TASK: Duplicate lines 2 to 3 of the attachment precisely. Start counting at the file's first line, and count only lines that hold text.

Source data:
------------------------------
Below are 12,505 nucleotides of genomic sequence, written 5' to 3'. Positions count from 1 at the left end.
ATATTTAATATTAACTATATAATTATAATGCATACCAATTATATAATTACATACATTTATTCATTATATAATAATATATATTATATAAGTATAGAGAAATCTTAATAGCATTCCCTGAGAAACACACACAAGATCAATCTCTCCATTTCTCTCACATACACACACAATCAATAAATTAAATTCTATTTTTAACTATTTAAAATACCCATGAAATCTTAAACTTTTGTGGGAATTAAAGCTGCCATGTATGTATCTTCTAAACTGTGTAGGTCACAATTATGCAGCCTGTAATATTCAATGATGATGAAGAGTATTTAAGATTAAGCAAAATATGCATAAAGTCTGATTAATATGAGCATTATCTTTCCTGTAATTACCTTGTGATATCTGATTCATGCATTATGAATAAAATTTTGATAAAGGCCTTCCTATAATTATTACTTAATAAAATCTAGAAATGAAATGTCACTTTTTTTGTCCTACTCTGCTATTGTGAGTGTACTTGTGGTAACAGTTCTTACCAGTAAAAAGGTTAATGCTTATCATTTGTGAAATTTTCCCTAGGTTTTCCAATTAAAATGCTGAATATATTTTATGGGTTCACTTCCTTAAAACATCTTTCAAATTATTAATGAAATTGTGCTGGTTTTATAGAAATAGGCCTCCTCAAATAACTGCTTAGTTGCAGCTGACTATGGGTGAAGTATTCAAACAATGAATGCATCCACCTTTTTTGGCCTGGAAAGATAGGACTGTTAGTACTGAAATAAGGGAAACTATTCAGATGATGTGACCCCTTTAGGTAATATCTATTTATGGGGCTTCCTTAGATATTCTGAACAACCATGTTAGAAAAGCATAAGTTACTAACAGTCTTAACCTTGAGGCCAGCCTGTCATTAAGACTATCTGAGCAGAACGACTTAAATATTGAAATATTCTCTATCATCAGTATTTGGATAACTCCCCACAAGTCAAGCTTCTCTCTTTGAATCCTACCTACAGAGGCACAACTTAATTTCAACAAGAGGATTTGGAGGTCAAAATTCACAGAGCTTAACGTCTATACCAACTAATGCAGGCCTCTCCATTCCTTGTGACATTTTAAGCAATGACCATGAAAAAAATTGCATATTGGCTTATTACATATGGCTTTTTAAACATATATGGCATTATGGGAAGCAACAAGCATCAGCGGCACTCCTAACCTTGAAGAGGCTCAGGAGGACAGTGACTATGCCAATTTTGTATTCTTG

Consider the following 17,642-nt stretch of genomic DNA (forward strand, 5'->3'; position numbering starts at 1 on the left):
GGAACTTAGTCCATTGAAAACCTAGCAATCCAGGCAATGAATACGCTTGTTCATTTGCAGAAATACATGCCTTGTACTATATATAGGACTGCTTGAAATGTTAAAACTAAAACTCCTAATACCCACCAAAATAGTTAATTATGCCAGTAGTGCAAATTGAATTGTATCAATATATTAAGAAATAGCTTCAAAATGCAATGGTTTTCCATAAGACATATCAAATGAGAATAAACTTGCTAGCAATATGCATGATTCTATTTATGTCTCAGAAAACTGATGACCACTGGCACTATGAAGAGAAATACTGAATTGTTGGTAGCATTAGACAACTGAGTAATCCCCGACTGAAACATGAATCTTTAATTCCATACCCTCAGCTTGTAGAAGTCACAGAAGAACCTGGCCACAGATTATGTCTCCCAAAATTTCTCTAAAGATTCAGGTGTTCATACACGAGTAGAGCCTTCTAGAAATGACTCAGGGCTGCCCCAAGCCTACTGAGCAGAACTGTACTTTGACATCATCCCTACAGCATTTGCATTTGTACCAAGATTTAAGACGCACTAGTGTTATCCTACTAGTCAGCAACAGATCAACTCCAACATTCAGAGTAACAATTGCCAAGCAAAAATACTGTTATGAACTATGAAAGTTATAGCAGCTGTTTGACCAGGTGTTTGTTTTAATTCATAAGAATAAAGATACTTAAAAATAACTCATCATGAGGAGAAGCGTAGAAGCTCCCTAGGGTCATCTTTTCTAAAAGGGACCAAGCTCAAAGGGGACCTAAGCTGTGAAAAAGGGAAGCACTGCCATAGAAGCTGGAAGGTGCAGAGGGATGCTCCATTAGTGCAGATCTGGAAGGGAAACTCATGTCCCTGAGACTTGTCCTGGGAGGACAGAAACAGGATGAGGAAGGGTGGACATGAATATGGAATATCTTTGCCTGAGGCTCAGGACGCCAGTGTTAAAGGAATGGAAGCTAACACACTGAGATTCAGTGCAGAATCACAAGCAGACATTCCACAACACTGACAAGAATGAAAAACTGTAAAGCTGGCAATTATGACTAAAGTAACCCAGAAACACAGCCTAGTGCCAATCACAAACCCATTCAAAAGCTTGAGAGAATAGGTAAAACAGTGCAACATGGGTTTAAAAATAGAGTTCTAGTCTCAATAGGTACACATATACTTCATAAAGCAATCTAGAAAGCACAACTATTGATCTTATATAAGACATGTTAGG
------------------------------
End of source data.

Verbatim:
ATATTTAATATTAACTATATAATTATAATGCATACCAATTATATAATTACATACATTTATTCATTATATAATAATATATATTATATAAGTATAGAGAAATCTTAATAGCATTCCCTGAGAAACACACACAAGATCAATCTCTCCATTTCTCTCACATACACACACAATCAATAAATTAAATTCTATTTTTAACTATTTAAAATACCCATGAAATCTTAAACTTTTGTGGGAATTAAAGCTGCCATGTATGTATCTTCTAAACTGTGTAGGTCACAATTATGCAGCCTGTAATATTCAATGATGATGAAGAGTATTTAAGATTAAGCAAAATATGCATAAAGTCTGATTAATATGAGCATTATCTTTCCTGTAATTACCTTGTGATATCTGATTCATGCATTATGAATAAAATTTTGATAAAGGCCTTCCTATAATTATTACTTAATAAAATCTAGAAATGAAATGTCACTTTTTTTGTCCTACTCTGCTATTGTGAGTGTACTTGTGGTAACAGTTCTTACCAGTAAAAAGGTTAATGCTTATCATTTGTGAAATTTTCCCTAGGTTTTCCAATTAAAATGCTGAATATATTTTATGGGTTCACTTCCTTAAAACATCTTTCAAATTATTAATGAAATTGTGCTGGTTTTATAGAAATAGGCCTCCTCAAATAACTGCTTAGTTGCAGCTGACTATGGGTGAAGTATTCAAACAATGAATGCATCCACCTTTTTTGGCCTGGAAAGATAGGACTGTTAGTACTGAAATAAGGGAAACTATTCAGATGATGTGACCCCTTTAGGTAATATCTATTTATGGGGCTTCCTTAGATATTCTGAACAACCATGTTAGAAAAGCATAAGTTACTAACAGTCTTAACCTTGAGGCCAGCCTGTCATTAAGACTATCTGAGCAGAACGACTTAAATATTGAAATATTCTCTATCATCAGTATTTGGATAACTCCCCACAAGTCAAGCTTCTCTCTTTGAATCCTACCTACAGAGGCACAACTTAATTTCAACAAGAGGATTTGGAGGTCAAAATTCACAGAGCTTAACGTCTATACCAACTAATGCAGGCCTCTCCATTCCTTGTGACATTTTAAGCAATGACCATGAAAAAAATTGCATATTGGCTTATTACATATGGCTTTTTAAACATATATGGCATTATGGGAAGCAACAAGCATCAGCGGCACTCCTAACCTTGAAGAGGCTCAGGAGGACAGTGACTATGCCAATTTTGTATTCTTG

Consider the following 17,642-nt stretch of genomic DNA (forward strand, 5'->3'; position numbering starts at 1 on the left):